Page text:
Put some green in your life with this herb planter. The kit comes with everything you need to get a garden growing, including a moisture meter that helps you determine if your herbs are getting the right amount of food to flourish. All the seeds included are certified to be non-GMO and non-hybrids, meaning you can have fresh, organic herbs right at your fingertips.

Planter Pro's Herb Garden Cedar Planter, $39.00; at Amazonedar Planter, $39.00; at Amazon

Reusable Keurig cups

K & J

Keurig cups are convenient, but they also create a ton of plastic waste. These Keurig-compatible plastic cups are an easy way to cut down on the amount of trash you create without cutting down on your caffeine. Additionally, you won't have to keep on buying K Cups, which means you'll be saving money and the environment.

K&J Reusable Filter Cups, $8.95 for a set of 4,; at Amazon

Low-flow shower head


Low-flow water fixtures can cut down your water consumption, which saves you money while also saving one of the Earth's resources. This shower head was designed with a lighter flow in mind, which means you'll be able to cut down on water usage without feeling like you're cutting down on your shower.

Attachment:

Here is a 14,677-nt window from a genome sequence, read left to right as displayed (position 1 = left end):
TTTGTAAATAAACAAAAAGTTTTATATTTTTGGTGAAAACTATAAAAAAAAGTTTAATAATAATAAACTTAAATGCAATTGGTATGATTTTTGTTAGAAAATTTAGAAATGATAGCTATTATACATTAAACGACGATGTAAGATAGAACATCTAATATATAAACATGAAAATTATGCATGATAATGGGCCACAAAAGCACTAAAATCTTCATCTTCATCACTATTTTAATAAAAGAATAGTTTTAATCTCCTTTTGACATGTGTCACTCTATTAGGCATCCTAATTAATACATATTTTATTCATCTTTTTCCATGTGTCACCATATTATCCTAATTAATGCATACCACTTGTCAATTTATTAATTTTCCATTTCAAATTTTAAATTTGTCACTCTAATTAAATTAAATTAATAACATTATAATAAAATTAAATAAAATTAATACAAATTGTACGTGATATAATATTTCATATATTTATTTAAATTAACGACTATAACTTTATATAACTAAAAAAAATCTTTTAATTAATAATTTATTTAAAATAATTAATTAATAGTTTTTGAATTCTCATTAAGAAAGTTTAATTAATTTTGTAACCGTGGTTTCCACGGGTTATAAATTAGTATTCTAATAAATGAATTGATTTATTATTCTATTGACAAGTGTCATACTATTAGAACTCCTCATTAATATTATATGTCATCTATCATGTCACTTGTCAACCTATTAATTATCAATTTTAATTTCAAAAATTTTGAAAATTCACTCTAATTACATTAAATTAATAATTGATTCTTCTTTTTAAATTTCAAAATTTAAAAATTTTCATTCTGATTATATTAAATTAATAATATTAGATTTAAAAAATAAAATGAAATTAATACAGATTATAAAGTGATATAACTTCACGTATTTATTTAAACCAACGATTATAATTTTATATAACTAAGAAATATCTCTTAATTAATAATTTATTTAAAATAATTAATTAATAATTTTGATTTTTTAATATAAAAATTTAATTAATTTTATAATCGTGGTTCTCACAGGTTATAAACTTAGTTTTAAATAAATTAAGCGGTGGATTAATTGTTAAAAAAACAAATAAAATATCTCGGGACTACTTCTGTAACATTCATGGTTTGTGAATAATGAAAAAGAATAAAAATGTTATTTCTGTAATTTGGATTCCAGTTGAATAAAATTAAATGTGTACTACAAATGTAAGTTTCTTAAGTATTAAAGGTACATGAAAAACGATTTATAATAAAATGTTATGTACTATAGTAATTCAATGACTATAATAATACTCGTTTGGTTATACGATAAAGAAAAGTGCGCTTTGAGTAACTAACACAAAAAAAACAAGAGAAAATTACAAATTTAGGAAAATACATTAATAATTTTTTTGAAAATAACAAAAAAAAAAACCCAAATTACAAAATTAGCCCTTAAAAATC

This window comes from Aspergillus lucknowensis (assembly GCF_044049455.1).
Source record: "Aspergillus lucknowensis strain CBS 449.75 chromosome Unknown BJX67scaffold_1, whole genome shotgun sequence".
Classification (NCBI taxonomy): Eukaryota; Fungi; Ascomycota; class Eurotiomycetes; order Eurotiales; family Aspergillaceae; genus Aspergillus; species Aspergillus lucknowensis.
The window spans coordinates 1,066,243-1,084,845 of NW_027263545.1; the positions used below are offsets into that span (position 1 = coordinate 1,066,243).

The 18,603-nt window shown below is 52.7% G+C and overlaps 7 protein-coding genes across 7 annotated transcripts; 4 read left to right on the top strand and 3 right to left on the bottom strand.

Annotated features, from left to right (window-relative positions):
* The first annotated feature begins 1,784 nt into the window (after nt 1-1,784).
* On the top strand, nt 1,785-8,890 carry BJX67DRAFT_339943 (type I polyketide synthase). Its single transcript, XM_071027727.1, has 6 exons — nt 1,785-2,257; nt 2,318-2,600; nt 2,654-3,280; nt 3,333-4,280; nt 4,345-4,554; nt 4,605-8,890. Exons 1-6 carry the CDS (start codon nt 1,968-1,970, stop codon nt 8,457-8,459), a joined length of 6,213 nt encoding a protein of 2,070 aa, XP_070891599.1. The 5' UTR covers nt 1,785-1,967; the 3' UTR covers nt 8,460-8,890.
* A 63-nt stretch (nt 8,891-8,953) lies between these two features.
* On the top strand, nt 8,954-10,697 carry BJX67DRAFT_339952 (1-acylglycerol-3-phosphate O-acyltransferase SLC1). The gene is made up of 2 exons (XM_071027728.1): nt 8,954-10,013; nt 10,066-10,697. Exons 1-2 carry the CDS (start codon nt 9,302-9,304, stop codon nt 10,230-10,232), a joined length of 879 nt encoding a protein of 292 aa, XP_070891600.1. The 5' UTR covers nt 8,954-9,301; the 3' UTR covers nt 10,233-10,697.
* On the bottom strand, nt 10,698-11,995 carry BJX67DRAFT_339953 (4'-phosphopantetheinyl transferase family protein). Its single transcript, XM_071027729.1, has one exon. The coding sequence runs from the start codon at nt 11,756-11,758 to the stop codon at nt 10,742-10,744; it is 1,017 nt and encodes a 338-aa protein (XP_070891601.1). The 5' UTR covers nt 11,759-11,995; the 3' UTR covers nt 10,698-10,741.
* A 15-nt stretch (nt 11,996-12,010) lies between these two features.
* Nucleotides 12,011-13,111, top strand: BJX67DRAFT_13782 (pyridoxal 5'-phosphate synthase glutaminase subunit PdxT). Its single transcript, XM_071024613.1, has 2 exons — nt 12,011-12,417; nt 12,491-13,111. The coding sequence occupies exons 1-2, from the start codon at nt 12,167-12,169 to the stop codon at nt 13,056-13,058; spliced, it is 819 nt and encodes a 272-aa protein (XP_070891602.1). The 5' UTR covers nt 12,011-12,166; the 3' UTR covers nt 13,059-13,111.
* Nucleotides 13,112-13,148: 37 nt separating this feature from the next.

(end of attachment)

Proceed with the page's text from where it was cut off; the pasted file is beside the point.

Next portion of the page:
Speakman Low Flow Shower Head, $14.58; at Amazon

Bamboo safety razor


Instead of throwing away a disposable razor every time you shave, invest in an eco-friendly, reusable one. This unisex shaver isn't just sustainable, it's also sharp-looking, which means it would make a great gift for the holidays.

Zomchi Safety Razor, $16.99; at Amazon

The Planet
Instagram / Leonardo DiCaprio

This August, the world watched as the Amazon burned. There were 30,901 individual fires that lapped at the largest rainforest in the world. While fires can occur in the dry season due to natural factors, like lightning strikes, it is believed that the widespread fires were started by loggers and farmers to clear land. Brazil's president, Jair Bolsonaro, cites a different cause: the actor Leonardo DiCaprio.

DiCaprio wasn't accused of hanging out in the rainforest with a box of matches, however President Bolsonaro did accuse the actor of funding nonprofit organizations that allegedly set fires to raise donations.